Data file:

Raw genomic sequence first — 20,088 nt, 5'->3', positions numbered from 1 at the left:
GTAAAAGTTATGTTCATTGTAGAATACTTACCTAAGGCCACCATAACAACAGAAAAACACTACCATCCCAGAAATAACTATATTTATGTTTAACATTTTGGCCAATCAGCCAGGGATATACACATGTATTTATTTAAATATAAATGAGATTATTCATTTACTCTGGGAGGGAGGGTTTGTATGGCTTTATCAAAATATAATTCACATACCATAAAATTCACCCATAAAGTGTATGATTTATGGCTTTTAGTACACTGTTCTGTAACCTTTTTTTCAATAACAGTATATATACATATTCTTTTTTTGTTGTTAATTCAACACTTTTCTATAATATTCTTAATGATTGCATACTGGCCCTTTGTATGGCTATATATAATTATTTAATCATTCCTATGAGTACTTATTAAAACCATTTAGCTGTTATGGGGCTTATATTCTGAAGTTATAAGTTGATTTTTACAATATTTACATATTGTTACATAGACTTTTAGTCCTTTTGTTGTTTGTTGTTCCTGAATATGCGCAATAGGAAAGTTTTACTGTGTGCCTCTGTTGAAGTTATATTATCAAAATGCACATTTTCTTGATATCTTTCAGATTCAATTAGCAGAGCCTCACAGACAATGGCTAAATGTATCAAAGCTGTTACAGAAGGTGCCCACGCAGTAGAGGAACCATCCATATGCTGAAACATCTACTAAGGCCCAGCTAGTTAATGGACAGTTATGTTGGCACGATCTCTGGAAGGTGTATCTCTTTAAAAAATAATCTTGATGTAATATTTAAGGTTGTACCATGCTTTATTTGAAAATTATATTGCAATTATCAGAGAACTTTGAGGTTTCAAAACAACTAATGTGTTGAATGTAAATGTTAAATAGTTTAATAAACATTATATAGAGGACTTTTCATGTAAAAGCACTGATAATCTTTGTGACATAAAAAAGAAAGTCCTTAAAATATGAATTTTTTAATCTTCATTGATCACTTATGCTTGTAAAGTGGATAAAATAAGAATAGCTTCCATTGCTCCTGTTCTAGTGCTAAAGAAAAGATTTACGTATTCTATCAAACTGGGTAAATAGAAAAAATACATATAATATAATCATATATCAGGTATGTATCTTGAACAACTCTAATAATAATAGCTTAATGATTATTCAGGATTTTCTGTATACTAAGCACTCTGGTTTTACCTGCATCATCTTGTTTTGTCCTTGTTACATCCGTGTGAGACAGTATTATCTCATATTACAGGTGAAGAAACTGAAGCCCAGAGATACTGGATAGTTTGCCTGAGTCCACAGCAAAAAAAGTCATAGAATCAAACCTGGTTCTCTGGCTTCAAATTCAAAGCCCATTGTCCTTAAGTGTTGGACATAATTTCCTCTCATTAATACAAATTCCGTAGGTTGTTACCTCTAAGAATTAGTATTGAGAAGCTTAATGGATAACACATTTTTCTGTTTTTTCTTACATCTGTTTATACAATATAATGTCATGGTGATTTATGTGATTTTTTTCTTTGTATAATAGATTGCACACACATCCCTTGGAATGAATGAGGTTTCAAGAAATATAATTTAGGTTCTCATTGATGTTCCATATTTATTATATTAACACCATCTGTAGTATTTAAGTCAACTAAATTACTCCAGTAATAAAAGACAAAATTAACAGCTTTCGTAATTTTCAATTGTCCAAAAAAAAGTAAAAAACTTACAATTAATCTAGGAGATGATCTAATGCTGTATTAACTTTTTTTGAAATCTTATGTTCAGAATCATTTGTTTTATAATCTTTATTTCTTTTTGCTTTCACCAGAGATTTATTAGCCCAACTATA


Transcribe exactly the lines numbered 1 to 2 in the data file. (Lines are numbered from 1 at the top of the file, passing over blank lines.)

Raw genomic sequence first — 20,088 nt, 5'->3', positions numbered from 1 at the left:
GTAAAAGTTATGTTCATTGTAGAATACTTACCTAAGGCCACCATAACAACAGAAAAACACTACCATCCCAGAAATAACTATATTTATGTTTAACATTTTGGCCAATCAGCCAGGGATATACACATGTATTTATTTAAATATAAATGAGATTATTCATTTACTCTGGGAGGGAGGGTTTGTATGGCTTTATCAAAATATAATTCACATACCATAAAATTCACCCATAAAGTGTATGATTTATGGCTTTTAGTACACTGTTCTGTAACCTTTTTTTCAATAACAGTATATATACATATTCTTTTTTTGTTGTTAATTCAACACTTTTCTATAATATTCTTAATGATTGCATACTGGCCCTTTGTATGGCTATATATAATTATTTAATCATTCCTATGAGTACTTATTAAAACCATTTAGCTGTTATGGGGCTTATATTCTGAAGTTATAAGTTGATTTTTACAATATTTACATATTGTTACATAGACTTTTAGTCCTTTTGTTGTTTGTTGTTCCTGAATATGCGCAATAGGAAAGTTTTACTGTGTGCCTCTGTTGAAGTTATATTATCAAAATGCACATTTTCTTGATATCTTTCAGATTCAATTAGCAGAGCCTCACAGACAATGGCTAAATGTATCAAAGCTGTTACAGAAGGTGCCCACGCAGTAGAGGAACCATCCATATGCTGAAACATCTACTAAGGCCCAGCTAGTTAATGGACAGTTATGTTGGCACGATCTCTGGAAGGTGTATCTCTTTAAAAAATAATCTTGATGTAATATTTAAGGTTGTACCATGCTTTATTTGAAAATTATATTGCAATTATCAGAGAACTTTGAGGTTTCAAAACAACTAATGTGTTGAATGTAAATGTTAAATAGTTTAATAAACATTATATAGAGGACTTTTCATGTAAAAGCACTGATAATCTTTGTGACATAAAAAAGAAAGTCCTTAAAATATGAATTTTTTAATCTTCATTGATCACTTATGCTTGTAAAGTGGATAAAATAAGAATAGCTTCCATTGCTCCTGTTCTAGTGCTAAAGAAAAGATTTACGTATTCTATCAAACTGGGTAAATAGAAAAAATACATATAATATAATCATATATCAGGTATGTATCTTGAACAACTCTAATAATAATAGCTTAATGATTATTCAGGATTTTCTGTATACTAAGCACTCTGGTTTTACCTGCATCATCTTGTTTTGTCCTTGTTACATCCGTGTGAGACAGTATTATCTCATATTACAGGTGAAGAAACTGAAGCCCAGAGATACTGGATAGTTTGCCTGAGTCCACAGCAAAAAAAGTCATAGAATCAAACCTGGTTCTCTGGCTTCAAATTCAAAGCCCATTGTCCTTAAGTGTTGGACATAATTTCCTCTCATTAATACAAATTCCGTAGGTTGTTACCTCTAAGAATTAGTATTGAGAAGCTTAATGGATAACACATTTTTCTGTTTTTTCTTACATCTGTTTATACAATATAATGTCATGGTGATTTATGTGATTTTTTTCTTTGTATAATAGATTGCACACACATCCCTTGGAATGAATGAGGTTTCAAGAAATATAATTTAGGTTCTCATTGATGTTCCATATTTATTATATTAACACCATCTGTAGTATTTAAGTCAACTAAATTACTCCAGTAATAAAAGACAAAATTAACAGCTTTCGTAATTTTCAATTGTCCAAAAAAAAGTAAAAAACTTACAATTAATCTAGGAGATGATCTAATGCTGTATTAACTTTTTTTGAAATCTTATGTTCAGAATCATTTGTTTTATAATCTTTATTTCTTTTTGCTTTCACCAGAGATTTATTAGCCCAACTATA